Had we been making the list we would probably have reversed the order of the metals, placing gold first; but as has been noted in other studies, God doesn’t make His lists carelessly or capriciously.  Silver is the Biblical symbol of redemption; gold, of divine glory, and redemption comes before glory, for it must be obtained here on earth, but for the glory, we must wait till we are in heaven.

13:3.  “And he went on his journeys from the south even to Bethel, unto the place where his tent had been at the beginning, between Bethel and Hai.” 

His return journey took him from the south to Bethel, and again the literal is but the pattern of the spiritual: the walk that begins in the “south,” symbolic of the realm of faith, always ends in “Bethel” - God’s house, which speaks of communion with Him.

”... unto the place where his tent had been at the beginning.”  In chapter 12:8 Bethel was the last place mentioned before his departure into Egypt, so that his return to Bethel would teach us that time spent in the world is time wasted.  Restoration begins only when we return to the place where the departure began.  In nothing is this principle more clearly demonstrated than in the redemption procured by the death of the Lord Jesus Christ.  It was in a garden that the first Adam broke man’s communion with God, and it was to a garden that the last Adam had to return to receive the penalty of the first Adam’s disobedience, giving His life before communion could be restored, “Now in the place where He was crucified there was a garden....” (Jn 19:41).

The mention of his tent reminds us that a necessary part of spiritual recovery is the resumption of the pilgrim lifestyle.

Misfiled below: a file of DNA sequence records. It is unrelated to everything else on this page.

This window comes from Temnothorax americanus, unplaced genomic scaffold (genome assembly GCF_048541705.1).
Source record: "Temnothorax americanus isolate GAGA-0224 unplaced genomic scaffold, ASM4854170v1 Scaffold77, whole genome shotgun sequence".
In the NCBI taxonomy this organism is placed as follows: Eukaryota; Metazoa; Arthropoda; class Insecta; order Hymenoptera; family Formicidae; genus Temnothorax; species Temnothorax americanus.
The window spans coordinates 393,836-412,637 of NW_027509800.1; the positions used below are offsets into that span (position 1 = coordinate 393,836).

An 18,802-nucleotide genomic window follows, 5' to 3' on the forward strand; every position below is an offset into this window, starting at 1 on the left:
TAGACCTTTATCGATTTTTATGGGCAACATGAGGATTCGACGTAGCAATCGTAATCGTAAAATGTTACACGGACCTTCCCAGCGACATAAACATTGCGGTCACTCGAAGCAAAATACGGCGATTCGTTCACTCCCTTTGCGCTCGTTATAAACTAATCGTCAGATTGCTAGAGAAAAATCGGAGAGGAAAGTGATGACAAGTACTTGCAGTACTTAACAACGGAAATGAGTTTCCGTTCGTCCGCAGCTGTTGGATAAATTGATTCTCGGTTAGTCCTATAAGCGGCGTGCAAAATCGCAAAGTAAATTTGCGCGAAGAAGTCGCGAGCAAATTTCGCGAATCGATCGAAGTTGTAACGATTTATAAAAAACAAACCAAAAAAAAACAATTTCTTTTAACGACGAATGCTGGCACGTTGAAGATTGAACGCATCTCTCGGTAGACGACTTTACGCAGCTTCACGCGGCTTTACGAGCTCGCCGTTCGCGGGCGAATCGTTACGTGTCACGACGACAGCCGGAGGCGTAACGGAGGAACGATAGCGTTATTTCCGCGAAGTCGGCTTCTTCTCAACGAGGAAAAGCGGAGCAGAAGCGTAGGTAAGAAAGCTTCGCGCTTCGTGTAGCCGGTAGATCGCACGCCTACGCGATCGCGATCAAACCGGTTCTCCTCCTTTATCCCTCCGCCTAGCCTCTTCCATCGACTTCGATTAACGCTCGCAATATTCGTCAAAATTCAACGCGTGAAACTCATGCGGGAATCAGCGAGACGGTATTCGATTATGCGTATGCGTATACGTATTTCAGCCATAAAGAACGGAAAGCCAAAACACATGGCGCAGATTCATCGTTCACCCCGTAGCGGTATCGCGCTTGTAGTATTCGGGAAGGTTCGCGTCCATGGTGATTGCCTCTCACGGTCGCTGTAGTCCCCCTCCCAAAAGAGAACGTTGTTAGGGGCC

Since the spiritual significance of Bethel and Hai (Ai) has already been discussed in our study of chapter 12, there is no need to repeat it here.

13:4.  “Unto the place of the altar, which he had made there at the first: and there Abram called on the name of the Lord.” 

Returned to the place where he had had his altar, he called again upon the name of the Lord, i.e., he worshiped, something not recorded of him while in Egypt.  The spirit of worship quickly withers in the poisonous atmosphere of “Egypt” (the world).

13:5.  “And Lot also, which went with Abram, had flocks, and herds, and tents.” 

The significance of the meaning of Lot’s name has already been discussed in our study of chapter 11, so there is no need to repeat it here; nor does there seem to be any need to dwell further on the significance of his going with Abram, except to emphasize, that like the carnal believer whom he typifies, he had no personal desire to walk closely with God, but was motivated by expediency rather than conviction.

Heading the list of his possessions is “flocks,” and as has been noted already, it was from the flocks that the offerings of lesser value than the bullock were taken.  (It is necessary to emphasize that the thought of inferiority relates to the offerer, not to the Christ represented by the offering.  Each offering, the turtle dove no less than the bullock, sets forth some attribute of the Lord Jesus Christ, but in relation to the offerer, the turtle dove speaks of spiritual poverty; the bullock, of spiritual wealth; the one, of carnality, or immaturity; the other, of spirituality).

The silences of God are no less instructive than His pronouncements, and we may learn from the omissions of Scripture as well as from its direct statements.  Lot also had cattle, verse 7, but the omission of cattle from the God-breathed list of Lot’s wealth is designed to teach us the truth that the carnal believer has less to offer in worship than does the spiritual